The Senate Judiciary Committee met today to begin marking up Sen. Specter’s immigration and border security bill. The Orange County Register provides an excellent summary of the session in this story, noting that:
At today’s first full day of deliberations on an immigration reform bill, the Senate Judiciary Committee decided it wants to help local governments train officers and seems to prefer a study of a border fence over a 2,000-mile barrier.
But it got little else done and committee Chairman Arlen Specter chairman is not happy. He is presiding over his panel’s deliberations â€“ called a markup â€“ on a 305-page immigration bill that does everything from improving enforcement to creating a new guest-worker program to allowing the between 11 million and 12 million illegal immigrants in the country now to work legally.
And there is apparently little support on the committee for a comprehensive US-Mexico border fence:
There was some back and forth, however, over whether to build a fence all along the southern border or instead study whether and where such a barrier makes sense.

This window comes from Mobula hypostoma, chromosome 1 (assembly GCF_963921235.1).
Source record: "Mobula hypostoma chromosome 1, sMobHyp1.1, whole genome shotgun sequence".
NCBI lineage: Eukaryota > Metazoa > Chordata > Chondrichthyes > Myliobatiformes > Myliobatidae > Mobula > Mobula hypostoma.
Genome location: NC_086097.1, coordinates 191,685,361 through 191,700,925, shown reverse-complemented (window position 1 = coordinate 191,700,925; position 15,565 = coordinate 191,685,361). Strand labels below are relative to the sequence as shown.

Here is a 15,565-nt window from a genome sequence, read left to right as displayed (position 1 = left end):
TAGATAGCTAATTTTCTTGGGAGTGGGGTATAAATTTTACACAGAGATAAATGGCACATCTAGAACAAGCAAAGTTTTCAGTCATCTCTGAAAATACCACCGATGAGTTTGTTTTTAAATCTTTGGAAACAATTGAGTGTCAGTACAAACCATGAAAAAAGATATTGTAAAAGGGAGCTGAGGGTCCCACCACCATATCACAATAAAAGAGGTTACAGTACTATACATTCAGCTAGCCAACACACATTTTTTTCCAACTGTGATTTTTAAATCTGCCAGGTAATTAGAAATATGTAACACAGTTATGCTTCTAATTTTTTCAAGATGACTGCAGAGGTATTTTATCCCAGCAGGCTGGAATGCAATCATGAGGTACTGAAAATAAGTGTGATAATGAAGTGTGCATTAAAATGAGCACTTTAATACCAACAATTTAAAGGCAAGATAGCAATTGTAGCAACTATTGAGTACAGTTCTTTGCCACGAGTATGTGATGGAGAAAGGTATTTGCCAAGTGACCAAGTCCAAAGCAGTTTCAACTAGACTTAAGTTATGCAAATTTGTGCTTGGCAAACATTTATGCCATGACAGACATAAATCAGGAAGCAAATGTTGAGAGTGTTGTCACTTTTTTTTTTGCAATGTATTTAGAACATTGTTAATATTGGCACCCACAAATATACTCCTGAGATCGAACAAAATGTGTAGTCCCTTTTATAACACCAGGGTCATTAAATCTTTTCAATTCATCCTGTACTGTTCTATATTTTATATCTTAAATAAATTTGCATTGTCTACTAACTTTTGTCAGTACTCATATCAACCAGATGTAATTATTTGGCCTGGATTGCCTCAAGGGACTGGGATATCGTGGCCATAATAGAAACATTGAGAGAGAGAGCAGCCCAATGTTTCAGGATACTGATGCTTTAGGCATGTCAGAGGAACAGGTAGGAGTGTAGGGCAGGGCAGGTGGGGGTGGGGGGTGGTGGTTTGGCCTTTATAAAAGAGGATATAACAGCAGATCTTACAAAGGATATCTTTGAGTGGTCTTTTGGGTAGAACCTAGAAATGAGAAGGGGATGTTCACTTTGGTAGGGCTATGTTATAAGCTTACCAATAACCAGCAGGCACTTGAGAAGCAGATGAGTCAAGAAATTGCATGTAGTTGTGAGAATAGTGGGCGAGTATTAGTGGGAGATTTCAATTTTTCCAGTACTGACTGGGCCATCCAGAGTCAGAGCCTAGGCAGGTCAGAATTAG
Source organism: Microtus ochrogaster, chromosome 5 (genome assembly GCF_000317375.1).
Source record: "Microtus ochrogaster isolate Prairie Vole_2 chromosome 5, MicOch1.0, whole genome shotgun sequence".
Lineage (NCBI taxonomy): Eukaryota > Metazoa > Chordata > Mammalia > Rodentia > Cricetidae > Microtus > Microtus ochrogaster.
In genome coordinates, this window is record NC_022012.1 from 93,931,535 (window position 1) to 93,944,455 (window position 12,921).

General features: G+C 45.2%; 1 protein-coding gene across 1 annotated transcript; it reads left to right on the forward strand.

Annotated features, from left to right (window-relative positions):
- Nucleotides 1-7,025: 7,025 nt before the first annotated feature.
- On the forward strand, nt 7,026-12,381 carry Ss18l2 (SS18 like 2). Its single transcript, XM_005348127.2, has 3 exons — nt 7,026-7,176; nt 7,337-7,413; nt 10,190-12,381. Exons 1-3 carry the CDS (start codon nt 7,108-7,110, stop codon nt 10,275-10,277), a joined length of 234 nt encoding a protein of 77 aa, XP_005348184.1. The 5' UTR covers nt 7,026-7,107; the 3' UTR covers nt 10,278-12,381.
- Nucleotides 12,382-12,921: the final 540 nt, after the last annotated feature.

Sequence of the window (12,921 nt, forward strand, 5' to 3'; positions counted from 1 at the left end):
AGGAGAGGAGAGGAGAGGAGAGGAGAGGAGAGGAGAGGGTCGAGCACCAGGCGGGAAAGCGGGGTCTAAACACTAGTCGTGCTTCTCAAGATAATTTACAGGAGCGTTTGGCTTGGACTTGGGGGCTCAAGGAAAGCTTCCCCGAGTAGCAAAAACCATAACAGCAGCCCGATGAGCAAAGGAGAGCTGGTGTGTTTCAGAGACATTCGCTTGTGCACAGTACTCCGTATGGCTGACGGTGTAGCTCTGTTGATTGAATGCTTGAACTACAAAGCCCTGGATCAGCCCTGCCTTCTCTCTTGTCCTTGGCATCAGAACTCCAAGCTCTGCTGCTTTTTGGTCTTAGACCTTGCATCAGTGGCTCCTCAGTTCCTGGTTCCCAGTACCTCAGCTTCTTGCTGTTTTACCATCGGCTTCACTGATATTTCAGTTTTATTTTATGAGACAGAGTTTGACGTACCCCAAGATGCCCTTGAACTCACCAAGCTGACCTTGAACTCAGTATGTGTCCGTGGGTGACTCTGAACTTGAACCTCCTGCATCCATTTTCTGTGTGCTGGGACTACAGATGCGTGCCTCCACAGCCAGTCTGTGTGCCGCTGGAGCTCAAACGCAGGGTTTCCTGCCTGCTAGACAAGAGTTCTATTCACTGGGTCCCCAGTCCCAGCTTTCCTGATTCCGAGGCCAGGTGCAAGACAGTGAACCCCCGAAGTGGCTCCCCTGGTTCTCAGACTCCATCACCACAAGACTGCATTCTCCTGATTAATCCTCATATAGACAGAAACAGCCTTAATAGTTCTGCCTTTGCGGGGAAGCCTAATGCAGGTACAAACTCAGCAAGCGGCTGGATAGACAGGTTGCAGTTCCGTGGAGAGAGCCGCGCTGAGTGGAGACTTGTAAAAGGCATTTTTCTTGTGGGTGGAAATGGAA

“I do not support a fence for practical and financial reasons as well as because of the signal is sends to our neighbors in the north and south,” said Cornyn, R-Texas.
But Sen. Jeff Sessions, R-Ala., who supports the construction of an extensive border fence, said it would save money in the long run because fewer people would be caught at the border. And that means fewer people needing to be detained and sent back to their home country, he said.
But Sessions was the only lawmaker present arguing in favor of a border fence and the panel is expected to vote to proceed with the study in Specter’s bill and to suggest some limiting fencing in selected crossings in Arizona, an amendment proposed by Sen. Jon Kyl, R-Ariz.
The lack of support for a border fence show just how wide of a gap there is between attitudes toward immigration and border security in the House and the Senate right now. It’s looking increasingly unlikely that a comprehensive bill will be feasible this year; a smaller bill focused on consensus items such as immigration and workplace enforcement, technology at the border, and a larger Border Patrol now seems more probable. Perhaps the poor attendance at the markup (mentioned elsewhere in the story) is a sign that Senators expect Sen. Specter’s bill to languish and Sen. Frist to take up a smaller bill that includes these consensus items at the end of March.